Readings: Titus 3:1-7; Luke 17:11-19; Psalm 23
For many of us, this may be a time of year where we have mixed feelings. We may have a sense of pride as we remember any relations who gave their lives fighting for the greater joy or we may be filled with sadness. As we come to Remembrance Day, we look back at the lives of those who have given so much for their respective countries in the war. This is a time which also offers personal introspection and remembrance, as well as corporate grieving as a nation , of those near to us who have died whether fighting for their country or not.
I know some for whom Remembrance Day is a particular struggle after losing a much loved family member. Creating the space to reflect, particularly at this time of year, can often be a cause for grief returning as we remember these loved ones who have passed. For those we know were Christian, we can rejoice in the promises of God that death is not the end but there is life eternal to come after this life. For those who had no faith in God, all we can do is hope for God’s mercy extended to them as well. Hope of a life eternal does not diminish our grief or make it unjustified. However, in our grief we can hold to the promises of God to help bring us through our grief by remembering the promises of eternal life.
The promise of eternal life is the ultimate act of God’s mercy through the rebirth in our baptism and the renewal by the Holy Spirit (Titus 3:4-5). It is not offered to us based upon our actions or perceived worth but because of the mercy of God. The hope and faith we place in God is of far greater value to our righteousness than any acts we may perform. Having been reconciled and justified in Christ we are able to access the eternal life we are promised but it is something greater than this. When someone we love dies , we go through the painful process of looking over their will to see who their heirs were to see who receives their possessions. We see in our Titus reading that for those who are renewed by the Spirit are identified as heirs to the death of Christ which rewards the hope of eternal life (Titus 3:6-7).
When we are in a position to have a hope offered to us beyond death. How do we live out a life of hope rather than fear of death?
I find many expressions of a life filled with hope in the Psalm today. Psalm 23 reads:
1 The Lord is my shepherd; therefore can I lack nothing.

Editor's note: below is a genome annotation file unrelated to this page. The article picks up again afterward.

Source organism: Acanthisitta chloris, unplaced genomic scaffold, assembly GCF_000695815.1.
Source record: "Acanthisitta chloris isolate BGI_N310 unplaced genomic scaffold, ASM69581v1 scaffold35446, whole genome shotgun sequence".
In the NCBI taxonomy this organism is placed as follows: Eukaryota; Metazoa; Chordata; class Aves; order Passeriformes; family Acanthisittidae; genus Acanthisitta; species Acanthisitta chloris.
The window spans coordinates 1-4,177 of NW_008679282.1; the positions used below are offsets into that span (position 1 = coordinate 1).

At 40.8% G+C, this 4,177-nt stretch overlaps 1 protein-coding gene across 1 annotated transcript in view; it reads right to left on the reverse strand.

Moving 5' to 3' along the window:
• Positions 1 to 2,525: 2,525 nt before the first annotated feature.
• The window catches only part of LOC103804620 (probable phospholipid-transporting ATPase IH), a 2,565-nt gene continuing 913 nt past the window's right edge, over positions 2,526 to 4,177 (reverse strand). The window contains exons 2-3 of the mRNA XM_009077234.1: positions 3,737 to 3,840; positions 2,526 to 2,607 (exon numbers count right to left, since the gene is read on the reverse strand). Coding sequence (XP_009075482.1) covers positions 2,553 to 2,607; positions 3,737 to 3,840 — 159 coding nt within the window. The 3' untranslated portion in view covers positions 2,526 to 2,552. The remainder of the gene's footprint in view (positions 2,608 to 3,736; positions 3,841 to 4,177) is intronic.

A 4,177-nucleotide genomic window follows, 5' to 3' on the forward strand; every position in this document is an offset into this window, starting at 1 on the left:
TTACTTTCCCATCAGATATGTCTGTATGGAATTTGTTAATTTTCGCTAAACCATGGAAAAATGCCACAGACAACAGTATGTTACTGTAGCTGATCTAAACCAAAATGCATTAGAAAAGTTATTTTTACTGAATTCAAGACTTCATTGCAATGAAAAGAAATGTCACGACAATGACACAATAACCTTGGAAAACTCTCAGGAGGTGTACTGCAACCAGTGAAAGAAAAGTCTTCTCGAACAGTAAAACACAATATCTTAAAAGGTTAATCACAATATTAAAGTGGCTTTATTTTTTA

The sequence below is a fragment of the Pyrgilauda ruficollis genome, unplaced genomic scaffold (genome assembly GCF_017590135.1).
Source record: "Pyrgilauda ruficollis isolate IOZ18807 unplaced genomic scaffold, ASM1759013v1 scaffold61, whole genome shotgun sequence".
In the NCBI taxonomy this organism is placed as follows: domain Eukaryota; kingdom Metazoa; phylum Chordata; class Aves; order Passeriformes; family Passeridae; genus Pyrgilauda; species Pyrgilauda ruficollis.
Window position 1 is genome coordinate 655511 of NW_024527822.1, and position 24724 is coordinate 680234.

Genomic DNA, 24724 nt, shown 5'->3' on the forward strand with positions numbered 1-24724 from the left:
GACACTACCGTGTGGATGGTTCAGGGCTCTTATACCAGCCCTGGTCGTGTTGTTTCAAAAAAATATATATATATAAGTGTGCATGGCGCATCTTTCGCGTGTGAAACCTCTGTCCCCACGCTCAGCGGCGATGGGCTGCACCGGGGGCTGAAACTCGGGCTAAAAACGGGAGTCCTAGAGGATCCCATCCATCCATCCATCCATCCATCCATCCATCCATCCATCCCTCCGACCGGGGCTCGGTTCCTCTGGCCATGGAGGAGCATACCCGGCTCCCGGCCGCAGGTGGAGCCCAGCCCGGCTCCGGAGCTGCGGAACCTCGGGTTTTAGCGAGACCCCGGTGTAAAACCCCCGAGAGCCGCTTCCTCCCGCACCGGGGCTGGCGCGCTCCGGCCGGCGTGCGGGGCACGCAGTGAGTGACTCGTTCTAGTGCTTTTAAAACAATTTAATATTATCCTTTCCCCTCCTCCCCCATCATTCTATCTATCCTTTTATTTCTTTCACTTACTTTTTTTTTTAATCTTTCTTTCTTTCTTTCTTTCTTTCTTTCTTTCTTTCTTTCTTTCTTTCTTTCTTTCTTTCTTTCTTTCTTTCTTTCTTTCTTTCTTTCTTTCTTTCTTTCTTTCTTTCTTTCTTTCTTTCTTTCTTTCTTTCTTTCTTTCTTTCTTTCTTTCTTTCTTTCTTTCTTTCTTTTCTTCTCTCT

2 He makes me lie down in green pastures and leads me beside still waters.
3 He shall refresh my soul and guide me in the paths of righteousness for his name’s sake.
4 Though I walk through the valley of the shadow of death, I will fear no evil;
for you are with me;
your rod and your staff, they comfort me.
5 You spread a table before me in the presence of those who trouble me;
you have anointed my head with oil and my cup shall be full.
6 Surely goodness and loving mercy shall follow me all the days of my life,
and I will dwell in the house of the Lord for ever.
It cannot be any more explicit about some of the things it says. We will lack nothing, our souls shall be refreshed, we will fear no evil for he is with us, our cups shall be full, goodness and mercy shall follow us. The part of the Psalm which matches the other readings and offers us hope of the eternal life that greets us upon death is the final phrase. A line rich in purpose and promise; ‘And I will dwell in the house of the Lord for ever.’ There is no greater reward or comfort than dwelling in the house of the Lord for ever. The significant thing about this part of the Psalm is forever means forever. We will not dwell in the house of the Lord until the time of our deaths but it goes beyond into that which follows. Returning to our Titus reading, dwelling in the house of the Lord for ever, is a part of heirship in Christ to the hope of eternal life.
Let us take comfort in God whose goodness and loving mercy follows us always and whose house we will dwell in forever because of the heirship we have in Christ.
We will remember all those who have passed giving them thanks for their service for our nation.
We will remember all those who have passed that we love and mourn for as if it is their first day of death.
We hope for God’s mercy for those who have died. We trust in the promises of God that we are heirs to eternal life.
We will remember together Christ’s sacrifice that offers hope to all that death is not the end. Death holds the victory no longer.
We will remember.